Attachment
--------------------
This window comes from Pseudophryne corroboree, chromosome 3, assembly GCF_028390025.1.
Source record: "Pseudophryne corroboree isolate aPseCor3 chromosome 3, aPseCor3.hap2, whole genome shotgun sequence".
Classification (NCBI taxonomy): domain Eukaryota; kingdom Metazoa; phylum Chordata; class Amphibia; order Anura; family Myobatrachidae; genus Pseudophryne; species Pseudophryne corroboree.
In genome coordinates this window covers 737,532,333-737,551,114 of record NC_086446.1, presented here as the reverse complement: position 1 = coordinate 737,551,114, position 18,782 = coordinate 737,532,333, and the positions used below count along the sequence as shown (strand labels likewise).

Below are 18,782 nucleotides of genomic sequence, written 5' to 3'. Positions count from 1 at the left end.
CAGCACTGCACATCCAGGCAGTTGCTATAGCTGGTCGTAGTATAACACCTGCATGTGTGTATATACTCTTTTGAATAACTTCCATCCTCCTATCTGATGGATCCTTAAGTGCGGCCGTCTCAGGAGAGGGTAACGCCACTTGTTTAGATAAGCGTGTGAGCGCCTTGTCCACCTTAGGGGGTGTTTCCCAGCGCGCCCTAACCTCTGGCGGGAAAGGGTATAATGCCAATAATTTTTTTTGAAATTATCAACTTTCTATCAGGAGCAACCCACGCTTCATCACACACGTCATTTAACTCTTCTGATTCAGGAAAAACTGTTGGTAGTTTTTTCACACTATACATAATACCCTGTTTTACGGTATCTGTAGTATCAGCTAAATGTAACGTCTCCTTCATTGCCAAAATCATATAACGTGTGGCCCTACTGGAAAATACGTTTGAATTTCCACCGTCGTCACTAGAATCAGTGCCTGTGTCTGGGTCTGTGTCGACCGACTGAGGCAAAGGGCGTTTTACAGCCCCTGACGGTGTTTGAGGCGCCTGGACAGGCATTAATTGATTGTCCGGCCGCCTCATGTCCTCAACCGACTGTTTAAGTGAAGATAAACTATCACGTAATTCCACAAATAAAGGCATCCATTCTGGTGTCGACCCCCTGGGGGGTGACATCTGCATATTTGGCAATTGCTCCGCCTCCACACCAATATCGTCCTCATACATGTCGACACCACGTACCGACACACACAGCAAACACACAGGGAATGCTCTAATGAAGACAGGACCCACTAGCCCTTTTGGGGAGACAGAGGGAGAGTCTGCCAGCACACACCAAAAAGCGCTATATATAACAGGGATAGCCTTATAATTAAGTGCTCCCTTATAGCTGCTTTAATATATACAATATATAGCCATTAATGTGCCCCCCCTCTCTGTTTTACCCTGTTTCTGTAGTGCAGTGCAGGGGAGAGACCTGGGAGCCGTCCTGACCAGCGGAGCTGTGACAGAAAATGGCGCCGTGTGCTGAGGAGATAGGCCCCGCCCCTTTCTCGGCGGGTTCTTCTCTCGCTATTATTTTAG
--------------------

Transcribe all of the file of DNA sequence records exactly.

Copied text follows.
This window comes from Pseudophryne corroboree, chromosome 3, assembly GCF_028390025.1.
Source record: "Pseudophryne corroboree isolate aPseCor3 chromosome 3, aPseCor3.hap2, whole genome shotgun sequence".
Classification (NCBI taxonomy): domain Eukaryota; kingdom Metazoa; phylum Chordata; class Amphibia; order Anura; family Myobatrachidae; genus Pseudophryne; species Pseudophryne corroboree.
In genome coordinates this window covers 737,532,333-737,551,114 of record NC_086446.1, presented here as the reverse complement: position 1 = coordinate 737,551,114, position 18,782 = coordinate 737,532,333, and the positions used below count along the sequence as shown (strand labels likewise).

Below are 18,782 nucleotides of genomic sequence, written 5' to 3'. Positions count from 1 at the left end.
CAGCACTGCACATCCAGGCAGTTGCTATAGCTGGTCGTAGTATAACACCTGCATGTGTGTATATACTCTTTTGAATAACTTCCATCCTCCTATCTGATGGATCCTTAAGTGCGGCCGTCTCAGGAGAGGGTAACGCCACTTGTTTAGATAAGCGTGTGAGCGCCTTGTCCACCTTAGGGGGTGTTTCCCAGCGCGCCCTAACCTCTGGCGGGAAAGGGTATAATGCCAATAATTTTTTTTGAAATTATCAACTTTCTATCAGGAGCAACCCACGCTTCATCACACACGTCATTTAACTCTTCTGATTCAGGAAAAACTGTTGGTAGTTTTTTCACACTATACATAATACCCTGTTTTACGGTATCTGTAGTATCAGCTAAATGTAACGTCTCCTTCATTGCCAAAATCATATAACGTGTGGCCCTACTGGAAAATACGTTTGAATTTCCACCGTCGTCACTAGAATCAGTGCCTGTGTCTGGGTCTGTGTCGACCGACTGAGGCAAAGGGCGTTTTACAGCCCCTGACGGTGTTTGAGGCGCCTGGACAGGCATTAATTGATTGTCCGGCCGCCTCATGTCCTCAACCGACTGTTTAAGTGAAGATAAACTATCACGTAATTCCACAAATAAAGGCATCCATTCTGGTGTCGACCCCCTGGGGGGTGACATCTGCATATTTGGCAATTGCTCCGCCTCCACACCAATATCGTCCTCATACATGTCGACACCACGTACCGACACACACAGCAAACACACAGGGAATGCTCTAATGAAGACAGGACCCACTAGCCCTTTTGGGGAGACAGAGGGAGAGTCTGCCAGCACACACCAAAAAGCGCTATATATAACAGGGATAGCCTTATAATTAAGTGCTCCCTTATAGCTGCTTTAATATATACAATATATAGCCATTAATGTGCCCCCCCTCTCTGTTTTACCCTGTTTCTGTAGTGCAGTGCAGGGGAGAGACCTGGGAGCCGTCCTGACCAGCGGAGCTGTGACAGAAAATGGCGCCGTGTGCTGAGGAGATAGGCCCCGCCCCTTTCTCGGCGGGTTCTTCTCTCGCTATTATTTTAG